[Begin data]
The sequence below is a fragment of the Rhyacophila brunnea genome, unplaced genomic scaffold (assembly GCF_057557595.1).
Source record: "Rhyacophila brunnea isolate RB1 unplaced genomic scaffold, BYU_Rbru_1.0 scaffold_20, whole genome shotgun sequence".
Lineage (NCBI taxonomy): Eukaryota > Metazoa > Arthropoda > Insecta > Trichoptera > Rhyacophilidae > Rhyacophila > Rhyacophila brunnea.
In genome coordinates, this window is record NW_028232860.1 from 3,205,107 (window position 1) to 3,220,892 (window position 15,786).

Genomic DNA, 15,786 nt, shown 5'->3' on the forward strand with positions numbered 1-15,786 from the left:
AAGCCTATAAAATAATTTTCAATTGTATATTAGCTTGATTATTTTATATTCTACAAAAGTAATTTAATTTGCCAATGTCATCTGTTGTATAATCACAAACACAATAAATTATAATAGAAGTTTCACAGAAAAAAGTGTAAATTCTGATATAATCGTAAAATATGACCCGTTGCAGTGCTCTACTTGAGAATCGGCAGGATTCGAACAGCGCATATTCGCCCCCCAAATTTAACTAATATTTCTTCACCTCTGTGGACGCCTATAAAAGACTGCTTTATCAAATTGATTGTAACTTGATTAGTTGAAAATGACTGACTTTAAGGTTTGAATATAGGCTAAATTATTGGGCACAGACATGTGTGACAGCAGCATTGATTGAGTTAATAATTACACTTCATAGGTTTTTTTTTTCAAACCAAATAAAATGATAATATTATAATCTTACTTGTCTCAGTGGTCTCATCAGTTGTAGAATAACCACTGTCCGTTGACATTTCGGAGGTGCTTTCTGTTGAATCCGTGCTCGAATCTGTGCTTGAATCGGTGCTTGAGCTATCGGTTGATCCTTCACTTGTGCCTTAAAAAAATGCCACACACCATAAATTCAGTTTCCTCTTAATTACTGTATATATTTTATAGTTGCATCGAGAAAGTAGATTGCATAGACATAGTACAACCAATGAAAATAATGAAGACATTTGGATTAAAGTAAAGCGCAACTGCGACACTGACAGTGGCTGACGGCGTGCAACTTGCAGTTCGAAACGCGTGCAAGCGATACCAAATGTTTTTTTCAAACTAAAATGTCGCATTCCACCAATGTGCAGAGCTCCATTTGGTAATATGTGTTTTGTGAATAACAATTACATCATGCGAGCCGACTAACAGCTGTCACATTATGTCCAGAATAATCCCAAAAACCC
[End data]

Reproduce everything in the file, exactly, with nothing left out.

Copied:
The sequence below is a fragment of the Rhyacophila brunnea genome, unplaced genomic scaffold (assembly GCF_057557595.1).
Source record: "Rhyacophila brunnea isolate RB1 unplaced genomic scaffold, BYU_Rbru_1.0 scaffold_20, whole genome shotgun sequence".
Lineage (NCBI taxonomy): Eukaryota > Metazoa > Arthropoda > Insecta > Trichoptera > Rhyacophilidae > Rhyacophila > Rhyacophila brunnea.
In genome coordinates, this window is record NW_028232860.1 from 3,205,107 (window position 1) to 3,220,892 (window position 15,786).

Genomic DNA, 15,786 nt, shown 5'->3' on the forward strand with positions numbered 1-15,786 from the left:
AAGCCTATAAAATAATTTTCAATTGTATATTAGCTTGATTATTTTATATTCTACAAAAGTAATTTAATTTGCCAATGTCATCTGTTGTATAATCACAAACACAATAAATTATAATAGAAGTTTCACAGAAAAAAGTGTAAATTCTGATATAATCGTAAAATATGACCCGTTGCAGTGCTCTACTTGAGAATCGGCAGGATTCGAACAGCGCATATTCGCCCCCCAAATTTAACTAATATTTCTTCACCTCTGTGGACGCCTATAAAAGACTGCTTTATCAAATTGATTGTAACTTGATTAGTTGAAAATGACTGACTTTAAGGTTTGAATATAGGCTAAATTATTGGGCACAGACATGTGTGACAGCAGCATTGATTGAGTTAATAATTACACTTCATAGGTTTTTTTTTTCAAACCAAATAAAATGATAATATTATAATCTTACTTGTCTCAGTGGTCTCATCAGTTGTAGAATAACCACTGTCCGTTGACATTTCGGAGGTGCTTTCTGTTGAATCCGTGCTCGAATCTGTGCTTGAATCGGTGCTTGAGCTATCGGTTGATCCTTCACTTGTGCCTTAAAAAAATGCCACACACCATAAATTCAGTTTCCTCTTAATTACTGTATATATTTTATAGTTGCATCGAGAAAGTAGATTGCATAGACATAGTACAACCAATGAAAATAATGAAGACATTTGGATTAAAGTAAAGCGCAACTGCGACACTGACAGTGGCTGACGGCGTGCAACTTGCAGTTCGAAACGCGTGCAAGCGATACCAAATGTTTTTTTCAAACTAAAATGTCGCATTCCACCAATGTGCAGAGCTCCATTTGGTAATATGTGTTTTGTGAATAACAATTACATCATGCGAGCCGACTAACAGCTGTCACATTATGTCCAGAATAATCCCAAAAACCC